Bias Crimes and Crimes Against Humanity: Culpability in Context
64 Pages Posted: 8 Nov 2002
Nine years after Wisconsin v. Mitchell, bias crime statutes have become a settled feature of the American legal landscape. In philosophical terms, however, these statutes remain only partially understood. The most widely accepted justification for the penalty enhancement associated with bias crime statutes derives from evidence that these crimes potentially engender more harm than do "ordinary" crimes. Scholars have less successfully articulated, however, the special blameworthiness of the bias crime perpetrator that justifies his enhanced punishment on the grounds of his personal culpability. The dominant account of the culpability associated with bias crimes derives from a conviction that the perpetrator's motives are particularly culpable. In this article, by contrast, I argue that the perpetrator's decision to select a particular victim - and not necessarily his motive - is the morally relevant event, and the basis upon which we may justly inflict increased punishment.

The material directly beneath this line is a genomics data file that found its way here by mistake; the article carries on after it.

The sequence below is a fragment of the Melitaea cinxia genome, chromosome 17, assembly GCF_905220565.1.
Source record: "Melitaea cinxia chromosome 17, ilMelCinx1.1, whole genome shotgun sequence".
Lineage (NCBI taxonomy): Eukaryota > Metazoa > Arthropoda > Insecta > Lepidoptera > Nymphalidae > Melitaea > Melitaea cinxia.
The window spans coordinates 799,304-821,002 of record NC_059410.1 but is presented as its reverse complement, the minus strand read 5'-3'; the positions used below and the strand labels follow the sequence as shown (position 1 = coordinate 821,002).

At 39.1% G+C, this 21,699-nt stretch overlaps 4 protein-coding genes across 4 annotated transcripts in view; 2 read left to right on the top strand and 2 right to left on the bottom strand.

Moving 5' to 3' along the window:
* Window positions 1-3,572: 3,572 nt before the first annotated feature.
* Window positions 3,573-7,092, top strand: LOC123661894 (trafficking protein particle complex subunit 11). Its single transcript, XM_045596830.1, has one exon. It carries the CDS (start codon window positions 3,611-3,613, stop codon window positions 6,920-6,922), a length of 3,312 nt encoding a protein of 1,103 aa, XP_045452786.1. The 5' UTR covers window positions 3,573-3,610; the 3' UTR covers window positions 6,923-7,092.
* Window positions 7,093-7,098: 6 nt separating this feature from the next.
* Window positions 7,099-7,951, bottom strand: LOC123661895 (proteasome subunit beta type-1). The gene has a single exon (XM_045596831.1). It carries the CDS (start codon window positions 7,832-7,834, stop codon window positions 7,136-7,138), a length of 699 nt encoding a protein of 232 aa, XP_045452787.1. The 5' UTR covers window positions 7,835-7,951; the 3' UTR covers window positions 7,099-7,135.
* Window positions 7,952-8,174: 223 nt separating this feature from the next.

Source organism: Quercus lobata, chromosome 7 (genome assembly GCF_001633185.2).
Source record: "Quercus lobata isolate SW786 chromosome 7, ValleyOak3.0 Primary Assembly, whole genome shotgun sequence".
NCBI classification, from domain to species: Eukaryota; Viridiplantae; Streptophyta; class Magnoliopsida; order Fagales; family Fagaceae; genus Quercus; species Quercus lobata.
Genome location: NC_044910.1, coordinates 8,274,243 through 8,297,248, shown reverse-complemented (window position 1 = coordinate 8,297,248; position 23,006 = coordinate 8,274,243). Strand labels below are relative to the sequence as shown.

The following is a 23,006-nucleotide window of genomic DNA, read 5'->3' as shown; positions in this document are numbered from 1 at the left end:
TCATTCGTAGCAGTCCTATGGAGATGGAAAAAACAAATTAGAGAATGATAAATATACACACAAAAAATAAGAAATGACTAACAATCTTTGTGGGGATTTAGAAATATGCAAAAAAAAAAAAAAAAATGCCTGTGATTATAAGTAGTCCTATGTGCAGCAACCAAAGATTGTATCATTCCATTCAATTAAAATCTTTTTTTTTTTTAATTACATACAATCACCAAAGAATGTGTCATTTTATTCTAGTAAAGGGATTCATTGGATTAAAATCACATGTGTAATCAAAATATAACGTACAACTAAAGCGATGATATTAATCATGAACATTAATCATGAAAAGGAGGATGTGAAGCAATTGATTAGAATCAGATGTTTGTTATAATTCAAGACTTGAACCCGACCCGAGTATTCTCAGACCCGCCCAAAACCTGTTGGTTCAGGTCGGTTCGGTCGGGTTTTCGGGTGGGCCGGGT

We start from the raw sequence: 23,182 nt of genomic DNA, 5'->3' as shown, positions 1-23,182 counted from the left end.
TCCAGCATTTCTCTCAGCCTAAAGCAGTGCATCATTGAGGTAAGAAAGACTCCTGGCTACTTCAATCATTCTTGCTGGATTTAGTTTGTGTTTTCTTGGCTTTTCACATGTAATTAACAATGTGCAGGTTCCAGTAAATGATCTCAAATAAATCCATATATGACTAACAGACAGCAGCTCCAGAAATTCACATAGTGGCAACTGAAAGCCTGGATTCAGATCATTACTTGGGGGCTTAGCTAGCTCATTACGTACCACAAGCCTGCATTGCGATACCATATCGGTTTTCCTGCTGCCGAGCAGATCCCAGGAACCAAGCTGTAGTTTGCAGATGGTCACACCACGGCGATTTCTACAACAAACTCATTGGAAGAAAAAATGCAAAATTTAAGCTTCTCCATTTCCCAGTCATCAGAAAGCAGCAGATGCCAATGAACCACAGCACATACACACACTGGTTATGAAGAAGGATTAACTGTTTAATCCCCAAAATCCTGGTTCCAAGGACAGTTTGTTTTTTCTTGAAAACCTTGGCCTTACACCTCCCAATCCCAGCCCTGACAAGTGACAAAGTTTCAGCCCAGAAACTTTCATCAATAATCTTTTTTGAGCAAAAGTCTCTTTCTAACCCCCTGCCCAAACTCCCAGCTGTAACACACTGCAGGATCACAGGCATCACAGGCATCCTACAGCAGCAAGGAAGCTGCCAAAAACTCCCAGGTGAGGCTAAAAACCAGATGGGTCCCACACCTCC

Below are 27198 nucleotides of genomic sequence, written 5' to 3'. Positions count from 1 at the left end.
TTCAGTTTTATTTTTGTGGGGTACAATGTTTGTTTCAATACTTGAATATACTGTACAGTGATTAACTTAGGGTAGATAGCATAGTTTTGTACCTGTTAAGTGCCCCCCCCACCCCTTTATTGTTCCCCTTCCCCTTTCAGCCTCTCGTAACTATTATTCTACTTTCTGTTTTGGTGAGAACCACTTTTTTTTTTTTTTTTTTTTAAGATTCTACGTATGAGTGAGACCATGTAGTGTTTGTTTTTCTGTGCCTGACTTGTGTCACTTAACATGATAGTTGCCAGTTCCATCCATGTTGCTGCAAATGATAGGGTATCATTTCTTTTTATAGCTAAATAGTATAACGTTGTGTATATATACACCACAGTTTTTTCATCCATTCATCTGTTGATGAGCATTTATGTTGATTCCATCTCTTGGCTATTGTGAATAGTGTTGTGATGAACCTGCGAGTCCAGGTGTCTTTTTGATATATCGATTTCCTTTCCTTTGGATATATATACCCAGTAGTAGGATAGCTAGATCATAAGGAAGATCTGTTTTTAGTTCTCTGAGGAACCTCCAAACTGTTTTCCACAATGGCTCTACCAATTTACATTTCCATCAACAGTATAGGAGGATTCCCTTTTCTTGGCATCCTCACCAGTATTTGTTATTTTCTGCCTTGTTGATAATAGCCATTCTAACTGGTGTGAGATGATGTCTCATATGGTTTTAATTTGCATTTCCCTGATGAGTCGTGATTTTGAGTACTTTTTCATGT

Traditional explanations of the culpability associated with bias crimes suffer from a failure to consider fully the group aspects of these crimes. Crimes against humanity under international law provide a useful prism through which we can examine bias crimes. Through a comparison with crimes against humanity, I argue that the bias crime perpetrator's culpability can only be understood by reviewing the social context in which the perpetrator acts and his understanding of that context. In particular, it is important to consider the perpetrator's understanding of discrimination against the group of which his victim is a member. I maintain that a perpetrator should be found culpable for contributing to this discrimination - and hence guilty of a bias crime - if he intentionally selects a victim who is a member of a group subject to discrimination in the community, and if he is at least reckless as to that discrimination. Under these conditions, the bias crime perpetrator's actions reinforce and perpetuate social meanings that facilitate and solidify existing discrimination. His conscious decision to select a member of a vulnerable group as his victim makes the perpetrator more blameworthy: he knowingly or recklessly joins other wrongdoers in a demonstration of bias and discrimination that ultimately harms our society.
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